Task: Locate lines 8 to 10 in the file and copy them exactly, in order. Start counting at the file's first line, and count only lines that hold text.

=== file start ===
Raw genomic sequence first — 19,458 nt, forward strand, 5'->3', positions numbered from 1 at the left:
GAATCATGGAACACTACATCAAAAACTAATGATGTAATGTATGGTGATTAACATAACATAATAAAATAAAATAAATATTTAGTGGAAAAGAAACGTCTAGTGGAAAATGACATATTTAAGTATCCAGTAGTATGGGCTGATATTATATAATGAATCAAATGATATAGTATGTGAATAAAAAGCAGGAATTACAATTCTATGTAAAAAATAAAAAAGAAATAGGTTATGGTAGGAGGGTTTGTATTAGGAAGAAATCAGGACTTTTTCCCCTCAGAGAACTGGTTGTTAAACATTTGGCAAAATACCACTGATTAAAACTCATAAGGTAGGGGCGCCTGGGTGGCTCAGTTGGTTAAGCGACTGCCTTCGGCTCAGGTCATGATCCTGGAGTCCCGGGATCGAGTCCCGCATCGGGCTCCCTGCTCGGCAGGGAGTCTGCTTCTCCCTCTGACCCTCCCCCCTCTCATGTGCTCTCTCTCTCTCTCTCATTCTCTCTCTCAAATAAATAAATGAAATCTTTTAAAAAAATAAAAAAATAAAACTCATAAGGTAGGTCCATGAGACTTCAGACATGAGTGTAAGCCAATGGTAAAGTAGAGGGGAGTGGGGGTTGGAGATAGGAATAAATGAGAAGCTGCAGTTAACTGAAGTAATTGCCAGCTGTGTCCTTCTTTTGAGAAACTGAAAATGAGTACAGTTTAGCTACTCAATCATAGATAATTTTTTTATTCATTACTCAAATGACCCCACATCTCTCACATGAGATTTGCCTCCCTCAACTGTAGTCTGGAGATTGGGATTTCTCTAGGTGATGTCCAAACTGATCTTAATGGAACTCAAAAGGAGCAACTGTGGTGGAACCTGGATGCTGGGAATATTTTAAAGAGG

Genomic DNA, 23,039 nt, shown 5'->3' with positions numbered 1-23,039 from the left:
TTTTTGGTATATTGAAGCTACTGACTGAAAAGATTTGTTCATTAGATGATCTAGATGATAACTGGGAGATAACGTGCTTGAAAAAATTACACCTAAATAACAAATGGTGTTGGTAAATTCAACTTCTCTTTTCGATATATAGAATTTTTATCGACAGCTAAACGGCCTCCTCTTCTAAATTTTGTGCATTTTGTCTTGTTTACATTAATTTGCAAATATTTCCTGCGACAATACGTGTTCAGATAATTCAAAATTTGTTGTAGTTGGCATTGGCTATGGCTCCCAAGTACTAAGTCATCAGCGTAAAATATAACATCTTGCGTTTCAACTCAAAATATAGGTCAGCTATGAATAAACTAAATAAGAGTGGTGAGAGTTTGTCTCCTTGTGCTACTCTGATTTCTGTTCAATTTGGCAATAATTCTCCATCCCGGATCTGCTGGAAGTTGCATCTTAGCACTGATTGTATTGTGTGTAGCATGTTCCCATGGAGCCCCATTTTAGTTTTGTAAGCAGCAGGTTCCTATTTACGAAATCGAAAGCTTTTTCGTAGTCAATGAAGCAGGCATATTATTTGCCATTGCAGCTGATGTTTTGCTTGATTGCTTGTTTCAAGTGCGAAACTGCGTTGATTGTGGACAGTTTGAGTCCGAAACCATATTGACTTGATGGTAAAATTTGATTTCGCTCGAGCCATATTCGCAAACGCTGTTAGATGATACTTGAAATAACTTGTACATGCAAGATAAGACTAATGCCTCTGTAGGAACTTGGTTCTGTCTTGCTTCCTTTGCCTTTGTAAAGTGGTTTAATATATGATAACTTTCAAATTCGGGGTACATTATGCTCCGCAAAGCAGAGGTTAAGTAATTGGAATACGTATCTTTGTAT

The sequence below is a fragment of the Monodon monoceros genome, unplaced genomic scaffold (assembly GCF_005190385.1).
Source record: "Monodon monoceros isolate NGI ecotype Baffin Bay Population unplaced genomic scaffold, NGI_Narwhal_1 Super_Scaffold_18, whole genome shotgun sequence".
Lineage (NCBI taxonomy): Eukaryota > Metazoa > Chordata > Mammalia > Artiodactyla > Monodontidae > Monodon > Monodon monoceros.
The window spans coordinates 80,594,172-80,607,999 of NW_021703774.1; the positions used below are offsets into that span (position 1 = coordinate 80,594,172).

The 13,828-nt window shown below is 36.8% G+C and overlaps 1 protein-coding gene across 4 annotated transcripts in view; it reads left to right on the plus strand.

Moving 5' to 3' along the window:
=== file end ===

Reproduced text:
The window spans coordinates 80,594,172-80,607,999 of NW_021703774.1; the positions used below are offsets into that span (position 1 = coordinate 80,594,172).

The 13,828-nt window shown below is 36.8% G+C and overlaps 1 protein-coding gene across 4 annotated transcripts in view; it reads left to right on the plus strand.

Moving 5' to 3' along the window: